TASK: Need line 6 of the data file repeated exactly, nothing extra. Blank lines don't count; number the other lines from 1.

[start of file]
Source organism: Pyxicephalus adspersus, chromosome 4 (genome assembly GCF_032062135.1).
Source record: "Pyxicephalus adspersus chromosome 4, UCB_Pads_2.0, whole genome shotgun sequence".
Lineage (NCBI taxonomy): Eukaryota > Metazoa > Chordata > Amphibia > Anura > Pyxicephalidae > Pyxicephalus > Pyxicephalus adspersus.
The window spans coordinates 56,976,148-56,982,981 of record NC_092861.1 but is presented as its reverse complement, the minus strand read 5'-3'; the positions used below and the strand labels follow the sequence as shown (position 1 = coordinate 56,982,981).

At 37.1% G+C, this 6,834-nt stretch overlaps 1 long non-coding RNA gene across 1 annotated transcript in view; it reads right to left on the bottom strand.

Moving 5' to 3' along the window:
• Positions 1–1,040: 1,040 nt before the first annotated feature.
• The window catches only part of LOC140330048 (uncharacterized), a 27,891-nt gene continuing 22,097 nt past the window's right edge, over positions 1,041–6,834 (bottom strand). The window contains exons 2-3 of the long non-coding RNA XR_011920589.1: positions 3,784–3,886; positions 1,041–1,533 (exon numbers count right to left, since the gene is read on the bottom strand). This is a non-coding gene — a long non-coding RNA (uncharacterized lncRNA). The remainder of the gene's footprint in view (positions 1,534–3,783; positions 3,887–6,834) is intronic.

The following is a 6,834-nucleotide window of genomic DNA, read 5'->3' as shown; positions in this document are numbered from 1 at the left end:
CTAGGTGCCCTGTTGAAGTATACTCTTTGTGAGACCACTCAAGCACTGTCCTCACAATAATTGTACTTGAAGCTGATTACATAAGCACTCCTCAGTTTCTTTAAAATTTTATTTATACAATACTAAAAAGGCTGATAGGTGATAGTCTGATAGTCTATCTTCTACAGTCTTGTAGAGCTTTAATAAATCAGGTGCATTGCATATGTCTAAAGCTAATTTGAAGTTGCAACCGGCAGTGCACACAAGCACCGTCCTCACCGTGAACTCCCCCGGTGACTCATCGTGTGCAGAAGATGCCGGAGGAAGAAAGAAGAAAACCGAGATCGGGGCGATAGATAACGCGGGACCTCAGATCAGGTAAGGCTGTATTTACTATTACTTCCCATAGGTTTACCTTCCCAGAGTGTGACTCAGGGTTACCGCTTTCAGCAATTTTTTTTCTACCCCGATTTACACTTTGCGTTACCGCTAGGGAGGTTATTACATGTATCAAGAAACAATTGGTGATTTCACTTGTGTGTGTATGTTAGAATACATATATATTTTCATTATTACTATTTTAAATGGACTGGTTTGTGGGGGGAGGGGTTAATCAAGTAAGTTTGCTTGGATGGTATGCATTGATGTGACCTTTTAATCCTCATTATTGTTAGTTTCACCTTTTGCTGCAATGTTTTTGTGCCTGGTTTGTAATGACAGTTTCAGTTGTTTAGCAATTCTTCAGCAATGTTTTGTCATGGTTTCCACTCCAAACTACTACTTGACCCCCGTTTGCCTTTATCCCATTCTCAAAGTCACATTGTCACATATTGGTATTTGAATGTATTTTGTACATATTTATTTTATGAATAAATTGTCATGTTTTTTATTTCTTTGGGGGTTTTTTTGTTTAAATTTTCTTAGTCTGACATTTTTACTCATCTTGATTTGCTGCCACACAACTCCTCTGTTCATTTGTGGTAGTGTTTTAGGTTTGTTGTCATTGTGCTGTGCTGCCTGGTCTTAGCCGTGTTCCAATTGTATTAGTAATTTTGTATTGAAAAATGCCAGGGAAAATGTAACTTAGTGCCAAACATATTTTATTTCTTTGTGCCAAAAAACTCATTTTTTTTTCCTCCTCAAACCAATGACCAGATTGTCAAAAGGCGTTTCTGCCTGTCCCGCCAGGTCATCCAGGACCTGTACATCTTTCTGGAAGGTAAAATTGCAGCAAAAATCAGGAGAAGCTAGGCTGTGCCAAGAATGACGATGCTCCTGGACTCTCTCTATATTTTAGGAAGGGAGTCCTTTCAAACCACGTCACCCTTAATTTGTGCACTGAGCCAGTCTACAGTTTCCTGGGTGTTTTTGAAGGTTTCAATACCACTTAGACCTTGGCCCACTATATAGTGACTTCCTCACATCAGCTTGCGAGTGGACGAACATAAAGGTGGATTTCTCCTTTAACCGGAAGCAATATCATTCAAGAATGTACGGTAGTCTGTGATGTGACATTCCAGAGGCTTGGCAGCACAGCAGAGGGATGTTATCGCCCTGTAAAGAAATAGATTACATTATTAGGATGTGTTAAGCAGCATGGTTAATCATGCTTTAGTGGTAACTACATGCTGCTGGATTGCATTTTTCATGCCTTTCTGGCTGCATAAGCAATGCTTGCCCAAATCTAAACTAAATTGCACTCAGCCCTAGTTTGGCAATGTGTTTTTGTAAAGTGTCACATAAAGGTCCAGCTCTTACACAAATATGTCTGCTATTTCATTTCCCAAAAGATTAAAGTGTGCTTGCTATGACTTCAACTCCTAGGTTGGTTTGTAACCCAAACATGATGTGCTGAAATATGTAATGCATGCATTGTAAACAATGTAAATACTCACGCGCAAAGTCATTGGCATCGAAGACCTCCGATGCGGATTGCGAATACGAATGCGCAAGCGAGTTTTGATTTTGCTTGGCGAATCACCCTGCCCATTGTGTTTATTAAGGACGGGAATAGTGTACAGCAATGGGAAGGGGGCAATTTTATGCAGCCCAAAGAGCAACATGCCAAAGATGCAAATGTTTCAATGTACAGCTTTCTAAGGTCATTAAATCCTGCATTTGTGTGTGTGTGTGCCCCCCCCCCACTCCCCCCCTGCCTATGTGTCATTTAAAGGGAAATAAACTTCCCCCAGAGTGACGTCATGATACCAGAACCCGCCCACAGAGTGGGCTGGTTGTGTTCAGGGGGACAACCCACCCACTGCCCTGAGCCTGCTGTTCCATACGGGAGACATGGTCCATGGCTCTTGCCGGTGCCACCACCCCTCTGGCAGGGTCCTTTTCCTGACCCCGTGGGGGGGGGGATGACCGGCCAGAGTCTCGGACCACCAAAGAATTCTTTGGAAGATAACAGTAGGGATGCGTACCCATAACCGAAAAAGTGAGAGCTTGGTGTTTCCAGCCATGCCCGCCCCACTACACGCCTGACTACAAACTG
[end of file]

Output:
Moving 5' to 3' along the window: